So the Skadu works as a rear porch or sun-shade - what about vans with a side door or when you want a side awning?

It works just as well as when on the back of the van and once again it would work equally as well on vans less tall than the Romahome where the awning would cover an even bigger distance away from the van than the 2m in our case. And even simpler to install - in this case the two attached guy ropes have just been pulled over the roof of the van and clipped to the wheel trims on the opposite side.

Ah, but the Skadu also comes with 4, 3-section, painted, lightweight, steel tent poles which are 1.5m high when connected, along with 4 additional guy ropes. Each pole needs a couple of guying points so the supplied four guy ropes are only enough if you attach the centre of the guy rope to the pole and guy then ends; this means only one of the pair of guys will benefit from the tensioner. We decided it would be easier to have a separate guy rope for each guying point; since there are two guys that are permanently attached to the Skadu we provided two additional ones of our own, which are quite prominent in the photo below. Anyway, let's see what it is like as a stand-alone awning/shelter:

Well, I think I deserve a few minutes in the shade, don't you?

The Skadu original is as above, but  ours is the new version, the Skadu Too, which adds side panels to the stand-alone awning. The panels are shaped to fit and have small toggles which hold them in place at the centre of the long sides and in each corner. Then along the edges of both the awning itself and the side panels there are strips of hook and loop fastener to neatly attach the panels - a few tent pegs at the ground and you are done. Sadly your reviewer forgot that he would need additional tent pegs for the side panels so the photograph below shows them billowing out a bit because they are not pulled tight to the ground.

There are two long side panels and one rear panel with the front being left open for access.

So a thought, if the awning was on the van would the panels be a close enough fit to be useful. Our van is a bit tall so not a perfect fit, but still a very useful wind-break

On the side of our van the awning is even higher so the side panels are not likely to be a great fit but the addition of the poles does make an interesting high awning for meeting or sheltering under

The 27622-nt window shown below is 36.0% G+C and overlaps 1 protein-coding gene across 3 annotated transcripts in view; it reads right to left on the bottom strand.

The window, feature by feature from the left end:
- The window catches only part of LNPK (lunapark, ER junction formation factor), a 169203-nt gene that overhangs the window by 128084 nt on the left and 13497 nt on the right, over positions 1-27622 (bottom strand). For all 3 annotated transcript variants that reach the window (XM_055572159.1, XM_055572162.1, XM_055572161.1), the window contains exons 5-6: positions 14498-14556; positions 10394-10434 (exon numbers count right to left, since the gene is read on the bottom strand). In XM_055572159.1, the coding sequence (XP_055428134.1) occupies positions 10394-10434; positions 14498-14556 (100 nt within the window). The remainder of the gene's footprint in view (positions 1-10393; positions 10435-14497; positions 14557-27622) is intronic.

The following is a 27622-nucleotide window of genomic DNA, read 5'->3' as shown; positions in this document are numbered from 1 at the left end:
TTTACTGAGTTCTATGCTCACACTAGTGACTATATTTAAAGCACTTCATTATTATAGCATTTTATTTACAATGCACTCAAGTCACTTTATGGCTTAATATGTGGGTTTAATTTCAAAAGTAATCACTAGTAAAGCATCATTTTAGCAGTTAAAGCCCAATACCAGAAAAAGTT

Of course the back panel would fit, and lower profile vans like Transit or VW based vehicles may find the side panels fit even in this configuration.

So in case you have lost count, let's look at the configurations I've explored with this versatile awning

  1. Flat on the ground
  2. Back of the van to ground awning
  3. Side of the van to ground awning
  4. Stand alone awning/shade on 4 poles
  5. Raised awning on the back of the van
  6. Raised awning on the side of the van

And combinations 4, 5 and 6 have the option of a rear panel/windbreak being attached, with option 4 allowing for side panels too, along with option 5 on our van and possibly option 6 for lower height vehicles.

That's some flexibility

Even more, the poles don't have to be fully erected so it would be possible to use just one pole to raise one end of the awning half a metre or two poles one metre rather than the full 1.5m height.

Our plan is to us it:

Flat on the ground - when we go offsite we can drop the awning off the van and simply peg it to the ground. It has plenty enough height to stow our chairs and other non-valuable odds and ends underneath safe from the rain. Also a good place to stow the hook-up cable since it will have been disconnected. Of course, we will only want to leave this useful bit of kit at sites where we feel safe to do so!